The Rolling Stones, Bob Dylan and Paul McCartney  are among the confirmed headliners at the classic rock festival Desert Trip.

The Who, Neil Young, Pink Floyd’s Roger Waters will also perform at the three-day music fest, which will be held from Oct. 7 to Oct. 9 in Indio, Calif., at the Empire Polo Club — the site of the popular rock, rap and electro music-centric festival Coachella.

Desert Trip officially confirmed the news Tuesday. The festival will be presented by Goldenvoice, the promoters behind popular fests like Coachella, Stagecoach, Panorama and Firefly.

The inaugural Desert Trip will kick off with post-sunset performances by the Stones and Bob Dylan on Friday, followed by McCartney and Young on Saturday night. Waters and The Who will perform on Sunday, the final day of the music event.

When you cut through all the hype and promotion that surrounds this festival, I think it is still going to be landmark event for classic rock.

Roger Daltrey said in an interview with Postmedia Network “it’s a fantastic idea for a festival. It’s the greatest remains of our era. I’m glad we made it.”

“It’s so special in so many ways, because you won’t get a chance to see a bill like this, perhaps ever again,” Young’s manager, Elliot Roberts, told the Times.

The concert’s promoters, Goldenvoice, have proposed that Dylan and the Stones would open the weekend with a Friday set. Young with Promise of the Real would play before McCartney on Saturday. And the Who and Waters would close out the weekend that Sunday.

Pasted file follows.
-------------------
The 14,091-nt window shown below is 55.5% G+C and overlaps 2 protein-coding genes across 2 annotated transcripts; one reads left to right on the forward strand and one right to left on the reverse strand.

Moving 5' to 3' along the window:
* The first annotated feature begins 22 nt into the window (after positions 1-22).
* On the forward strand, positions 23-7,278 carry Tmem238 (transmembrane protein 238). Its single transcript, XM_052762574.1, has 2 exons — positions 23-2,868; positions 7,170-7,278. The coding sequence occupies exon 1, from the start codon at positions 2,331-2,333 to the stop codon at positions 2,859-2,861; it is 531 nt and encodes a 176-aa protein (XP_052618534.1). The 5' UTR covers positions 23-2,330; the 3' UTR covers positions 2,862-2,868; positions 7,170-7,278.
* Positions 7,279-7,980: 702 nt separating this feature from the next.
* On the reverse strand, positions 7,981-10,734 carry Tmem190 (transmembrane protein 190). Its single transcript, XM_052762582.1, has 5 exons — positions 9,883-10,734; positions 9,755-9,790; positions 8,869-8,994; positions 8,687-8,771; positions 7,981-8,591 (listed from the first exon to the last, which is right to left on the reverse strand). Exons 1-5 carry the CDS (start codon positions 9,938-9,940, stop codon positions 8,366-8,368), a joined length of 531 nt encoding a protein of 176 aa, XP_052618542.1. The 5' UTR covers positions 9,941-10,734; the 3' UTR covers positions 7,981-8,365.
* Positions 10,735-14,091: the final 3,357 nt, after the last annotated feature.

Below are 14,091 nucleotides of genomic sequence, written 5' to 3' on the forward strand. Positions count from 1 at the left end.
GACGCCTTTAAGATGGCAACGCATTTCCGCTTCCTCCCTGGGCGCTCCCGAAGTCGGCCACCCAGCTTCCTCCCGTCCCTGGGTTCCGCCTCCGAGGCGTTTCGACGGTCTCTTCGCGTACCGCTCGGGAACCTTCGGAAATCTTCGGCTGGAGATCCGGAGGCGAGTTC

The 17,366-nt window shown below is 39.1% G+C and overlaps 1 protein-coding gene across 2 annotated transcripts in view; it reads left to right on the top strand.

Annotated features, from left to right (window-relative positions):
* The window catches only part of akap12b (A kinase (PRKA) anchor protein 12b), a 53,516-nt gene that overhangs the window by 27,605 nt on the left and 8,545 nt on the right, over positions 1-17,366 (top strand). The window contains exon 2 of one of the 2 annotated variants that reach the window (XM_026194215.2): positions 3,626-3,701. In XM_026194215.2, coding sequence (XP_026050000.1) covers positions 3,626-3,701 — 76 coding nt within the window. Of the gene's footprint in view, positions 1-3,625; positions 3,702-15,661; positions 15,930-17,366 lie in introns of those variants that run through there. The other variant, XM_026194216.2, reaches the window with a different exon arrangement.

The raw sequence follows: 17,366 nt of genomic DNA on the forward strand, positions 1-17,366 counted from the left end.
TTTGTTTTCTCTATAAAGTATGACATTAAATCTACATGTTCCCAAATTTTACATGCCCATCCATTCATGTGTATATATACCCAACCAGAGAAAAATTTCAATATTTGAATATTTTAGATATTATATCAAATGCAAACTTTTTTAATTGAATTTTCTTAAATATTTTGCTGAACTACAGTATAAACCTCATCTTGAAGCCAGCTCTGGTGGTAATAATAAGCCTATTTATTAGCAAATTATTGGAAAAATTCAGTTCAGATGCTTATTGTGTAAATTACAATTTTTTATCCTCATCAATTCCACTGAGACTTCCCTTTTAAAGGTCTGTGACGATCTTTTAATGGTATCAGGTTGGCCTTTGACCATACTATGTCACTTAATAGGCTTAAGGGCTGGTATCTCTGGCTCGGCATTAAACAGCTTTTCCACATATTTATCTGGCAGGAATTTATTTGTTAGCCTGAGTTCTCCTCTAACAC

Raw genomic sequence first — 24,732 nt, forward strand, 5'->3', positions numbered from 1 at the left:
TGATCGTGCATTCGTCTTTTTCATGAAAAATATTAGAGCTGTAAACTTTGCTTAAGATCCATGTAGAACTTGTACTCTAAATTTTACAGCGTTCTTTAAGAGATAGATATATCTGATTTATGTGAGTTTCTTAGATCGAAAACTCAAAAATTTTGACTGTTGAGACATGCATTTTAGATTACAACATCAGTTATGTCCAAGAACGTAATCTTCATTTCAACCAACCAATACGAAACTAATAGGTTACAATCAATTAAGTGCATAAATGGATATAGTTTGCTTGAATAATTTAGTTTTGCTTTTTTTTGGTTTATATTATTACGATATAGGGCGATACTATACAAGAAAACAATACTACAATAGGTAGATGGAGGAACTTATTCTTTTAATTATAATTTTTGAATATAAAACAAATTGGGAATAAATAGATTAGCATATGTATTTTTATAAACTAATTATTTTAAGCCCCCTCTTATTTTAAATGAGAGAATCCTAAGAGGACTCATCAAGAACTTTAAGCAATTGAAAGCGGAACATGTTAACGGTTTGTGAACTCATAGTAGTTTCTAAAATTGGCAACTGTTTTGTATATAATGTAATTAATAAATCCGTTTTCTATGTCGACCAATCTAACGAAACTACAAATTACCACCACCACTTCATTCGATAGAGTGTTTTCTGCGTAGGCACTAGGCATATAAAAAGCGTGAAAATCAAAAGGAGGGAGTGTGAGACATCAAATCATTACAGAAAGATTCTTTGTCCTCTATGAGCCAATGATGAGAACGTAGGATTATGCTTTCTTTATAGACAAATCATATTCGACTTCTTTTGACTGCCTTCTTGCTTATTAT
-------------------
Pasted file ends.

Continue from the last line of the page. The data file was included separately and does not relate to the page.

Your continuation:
Flashback to Woodstock Aug. 15, 1969, the lineup included the late Richie Havens, Sweetwater, the Incredible String Band, Bert Sommer, Tim Hardin, Ravi Shankar, Melanie, Arlo Guthrie, Joan Baez. It also hosted several career-making moments —  for Santana, Joe Cocker, and Crosby Still, Nash, & Young. Other highlights were the Who’s early-morning show featuring ‘Tommy’ songs and Jimi Hendrix’s volcanic festival-closing performance that included his iconic version of ‘The Star-Spangled Banner.’

If you had bought a ticket in 1969 for Woodstock, it would have cost you only $18 for the 3 day event which is $124.02 in today’s prices when you account for the inflation rate (Source The Bureau of Labor Statistic’s consumer price index)

Compare that to the classic rock festival “Desert Trip” Three-day passes start at $399. Reserved tickets are available for the floor ($699, $999, $1,599), the grandstand ($999, $1,599) and the standing pit ($1,599).

I missed Woodstock because my first child was only 6 months old at the time and I was busy gigging locally with my own band.  I will probably miss this one too because I have seen all the bands play before, but if I am on the west coast and some one offers me free tickets, I probably won’t pass up the opportunity. By the way, artist managers never pay for tickets to someone else’s show, that is just the protocol of the industry 🙂  I did, however, pay for a Who show back in the early 70’s and it was money well spent.  It was their original line up, lead singer Roger Daltrey, guitarist Pete Townshend, bass guitarist John Entwistle, and drummer Keith Moon.

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